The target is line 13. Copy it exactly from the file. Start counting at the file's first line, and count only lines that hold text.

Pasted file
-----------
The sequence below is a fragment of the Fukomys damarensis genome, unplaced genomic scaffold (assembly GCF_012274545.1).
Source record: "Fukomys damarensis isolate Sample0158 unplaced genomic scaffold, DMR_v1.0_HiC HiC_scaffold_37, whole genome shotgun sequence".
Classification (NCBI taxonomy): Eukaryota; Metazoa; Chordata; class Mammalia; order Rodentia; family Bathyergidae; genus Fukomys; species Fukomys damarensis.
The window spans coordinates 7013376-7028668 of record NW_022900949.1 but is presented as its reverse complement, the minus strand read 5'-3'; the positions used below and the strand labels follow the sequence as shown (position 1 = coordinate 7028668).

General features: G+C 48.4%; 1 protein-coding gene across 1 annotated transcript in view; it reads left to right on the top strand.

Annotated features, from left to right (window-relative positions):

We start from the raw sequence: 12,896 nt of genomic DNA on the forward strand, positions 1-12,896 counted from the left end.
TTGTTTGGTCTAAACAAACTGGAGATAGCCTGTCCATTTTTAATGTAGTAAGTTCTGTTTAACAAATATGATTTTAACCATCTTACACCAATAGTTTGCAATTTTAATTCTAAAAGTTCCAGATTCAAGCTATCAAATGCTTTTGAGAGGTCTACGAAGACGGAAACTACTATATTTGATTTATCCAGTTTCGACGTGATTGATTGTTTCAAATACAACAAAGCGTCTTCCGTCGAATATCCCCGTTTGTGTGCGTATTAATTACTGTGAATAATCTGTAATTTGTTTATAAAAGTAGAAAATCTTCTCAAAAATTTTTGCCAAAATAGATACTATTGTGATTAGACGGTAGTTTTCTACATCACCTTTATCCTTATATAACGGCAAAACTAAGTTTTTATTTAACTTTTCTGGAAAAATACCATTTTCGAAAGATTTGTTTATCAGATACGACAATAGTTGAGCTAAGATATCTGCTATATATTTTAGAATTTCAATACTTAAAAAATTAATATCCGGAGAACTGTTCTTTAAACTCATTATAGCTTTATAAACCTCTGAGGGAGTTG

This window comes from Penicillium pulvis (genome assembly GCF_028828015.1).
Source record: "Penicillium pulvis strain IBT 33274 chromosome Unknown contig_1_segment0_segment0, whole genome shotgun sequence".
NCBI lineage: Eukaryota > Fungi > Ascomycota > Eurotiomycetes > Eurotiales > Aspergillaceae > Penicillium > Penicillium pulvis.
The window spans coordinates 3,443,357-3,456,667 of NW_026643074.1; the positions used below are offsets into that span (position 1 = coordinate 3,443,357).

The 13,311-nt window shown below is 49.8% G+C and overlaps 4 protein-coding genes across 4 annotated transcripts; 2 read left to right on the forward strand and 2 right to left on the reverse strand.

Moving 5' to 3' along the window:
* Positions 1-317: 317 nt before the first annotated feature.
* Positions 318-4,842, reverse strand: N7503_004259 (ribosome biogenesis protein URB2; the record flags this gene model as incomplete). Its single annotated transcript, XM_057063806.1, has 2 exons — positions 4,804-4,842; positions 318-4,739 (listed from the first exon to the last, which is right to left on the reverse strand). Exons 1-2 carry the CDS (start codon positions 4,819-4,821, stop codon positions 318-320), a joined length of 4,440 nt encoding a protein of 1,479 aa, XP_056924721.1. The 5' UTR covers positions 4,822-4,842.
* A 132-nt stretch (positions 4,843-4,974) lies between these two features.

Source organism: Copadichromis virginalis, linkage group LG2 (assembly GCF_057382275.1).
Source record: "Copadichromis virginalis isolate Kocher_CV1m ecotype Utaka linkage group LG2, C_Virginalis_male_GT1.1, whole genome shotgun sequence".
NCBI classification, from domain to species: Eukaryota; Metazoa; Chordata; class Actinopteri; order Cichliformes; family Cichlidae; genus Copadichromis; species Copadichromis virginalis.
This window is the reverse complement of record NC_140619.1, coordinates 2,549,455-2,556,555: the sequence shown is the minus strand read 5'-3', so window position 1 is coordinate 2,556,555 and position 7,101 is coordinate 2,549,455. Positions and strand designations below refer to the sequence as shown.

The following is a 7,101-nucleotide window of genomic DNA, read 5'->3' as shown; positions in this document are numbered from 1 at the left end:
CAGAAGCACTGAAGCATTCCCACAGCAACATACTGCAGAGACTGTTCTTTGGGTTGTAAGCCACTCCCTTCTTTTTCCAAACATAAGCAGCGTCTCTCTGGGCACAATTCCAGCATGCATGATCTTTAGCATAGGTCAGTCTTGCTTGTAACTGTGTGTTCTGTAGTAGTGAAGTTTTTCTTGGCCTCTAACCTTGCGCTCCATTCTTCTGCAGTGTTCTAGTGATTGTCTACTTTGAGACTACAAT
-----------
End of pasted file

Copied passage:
The 13,311-nt window shown below is 49.8% G+C and overlaps 4 protein-coding genes across 4 annotated transcripts; 2 read left to right on the forward strand and 2 right to left on the reverse strand.